Further, the children were thriving in the care of a foster parent who hoped to adopt them. Their medical issues had been resolved and remediated by therapy, they were experiencing night terrors less frequently, and they’d developed supportive family relationships. The children had spent all but the first four months of their 21 months of life with their foster parent.
Thus, the circuit court’s best-interests finding was not plainly wrong.
Remedy of removal conditions
The evidence did not prove that Thrasher substantially remedied the conditions leading to foster care within the 12-month timeframe.
Thrasher completed parenting classes, but her participation in structured family therapy gradually decreased and then stopped in 2017, except for occasional phone calls to “check in” with her therapist. She also missed several scheduled, supervised visitations. When she did attend, she at times appeared disengaged and exhibited a flat affect.
Thrasher did find stable employment and housing, but only after an extended period of unemployment and housing instability. She completed a psychological and parenting evaluation, which indicated challenges that would continue to cause problems for the following year. The evaluation noted Thrasher’s “consistent pattern of failing to maintain stability and function with the addition of life stressors.”
Thrasher contends that her inability to explain how the children suffered their injuries didn’t justify terminating her parental rights. But mere acknowledgement of the seriousness of abuse and of the necessity of protecting the children from abuse doesn’t remedy their exposure to non-accidental injury at the hands of an unknown person or persons, where neither the mother nor father could be excluded from culpability.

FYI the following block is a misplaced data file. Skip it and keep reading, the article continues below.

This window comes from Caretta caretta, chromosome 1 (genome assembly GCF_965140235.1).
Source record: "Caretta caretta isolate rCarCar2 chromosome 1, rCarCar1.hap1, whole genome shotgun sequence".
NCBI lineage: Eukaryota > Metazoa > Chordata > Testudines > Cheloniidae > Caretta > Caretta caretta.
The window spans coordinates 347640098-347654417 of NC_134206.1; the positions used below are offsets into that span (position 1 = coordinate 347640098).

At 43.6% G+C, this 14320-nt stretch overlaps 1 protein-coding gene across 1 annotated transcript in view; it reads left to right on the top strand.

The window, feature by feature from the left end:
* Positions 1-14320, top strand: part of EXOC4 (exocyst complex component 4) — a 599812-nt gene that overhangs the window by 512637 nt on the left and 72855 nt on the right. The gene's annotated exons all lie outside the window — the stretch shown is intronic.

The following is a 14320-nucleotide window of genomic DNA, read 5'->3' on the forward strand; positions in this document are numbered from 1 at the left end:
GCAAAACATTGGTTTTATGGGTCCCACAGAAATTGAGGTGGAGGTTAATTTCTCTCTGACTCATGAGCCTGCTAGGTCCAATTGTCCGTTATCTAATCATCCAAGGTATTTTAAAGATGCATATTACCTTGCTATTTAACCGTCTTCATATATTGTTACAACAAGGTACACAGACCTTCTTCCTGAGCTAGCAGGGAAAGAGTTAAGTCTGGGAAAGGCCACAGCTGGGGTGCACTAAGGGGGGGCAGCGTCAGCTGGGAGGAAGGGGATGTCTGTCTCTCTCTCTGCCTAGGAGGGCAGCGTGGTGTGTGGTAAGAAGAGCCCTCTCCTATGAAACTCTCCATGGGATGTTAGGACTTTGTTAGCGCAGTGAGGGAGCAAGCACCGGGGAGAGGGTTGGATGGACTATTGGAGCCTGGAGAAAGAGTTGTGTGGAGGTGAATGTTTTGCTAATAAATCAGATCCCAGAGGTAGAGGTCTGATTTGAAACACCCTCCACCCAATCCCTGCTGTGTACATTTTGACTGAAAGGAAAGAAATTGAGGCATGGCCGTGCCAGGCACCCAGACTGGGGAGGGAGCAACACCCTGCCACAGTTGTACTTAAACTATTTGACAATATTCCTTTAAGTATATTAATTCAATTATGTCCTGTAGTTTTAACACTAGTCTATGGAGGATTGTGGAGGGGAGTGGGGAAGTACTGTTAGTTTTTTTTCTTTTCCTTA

Here, 14 months before termination of Thrasher’s parental rights, she expressed the belief that a family member was responsible for the children’s injuries. But she kept the person’s identity secret. Her ongoing refusal to identity the suspected abuser of her children, even after they were placed in foster care, was a demonstrated failure to make a reasonable change in behavior that would have helped remedy the conditions that led to foster placement.
The children were taken into care because of physical abuse by an unknown person. Although the parents each said that neither they nor the other was responsible, they also indicated that no one else could have been responsible. Therefore, neither parent could be excluded as a potential abuser, which meant that the Department could neither address the cause of removal nor progress with the children’s service plans. Further, Thrasher sought a protective order against Allen alleging domestic violence, yet continued to live with him at the time of the termination hearing.
A reasonable factfinder could have concluded from this evidence that Thrasher was, without good cause, unwilling or unable to take the steps necessary to substantially remedy the conditions at issue.
Reasonable agency efforts
Clear and convincing evidence supports the circuit court’s finding that the Department made reasonable and appropriate efforts to help Thrasher remedy the conditions that led to foster care placement.
The Department identified her need to understand developmentally appropriate discipline, her difficulty maintaining stability when confronted with life stressors, and the high risk that she could not protect her children. It refrained from parent coaching only because the parents were not ready to have the children unsupervised in their home. While offering services to address these challenges, the Department maintained the goal for the children of returning home, even while Thrasher availed herself of services less and less often.
Thrasher v. Newport News Dep’t of Human Servs., Record No. 1323-17-1, Aug. 14, 2018. CAV (Malveaux), from Newport News Cir. (Sugg). VLW No. 018-7-211, 18 pp.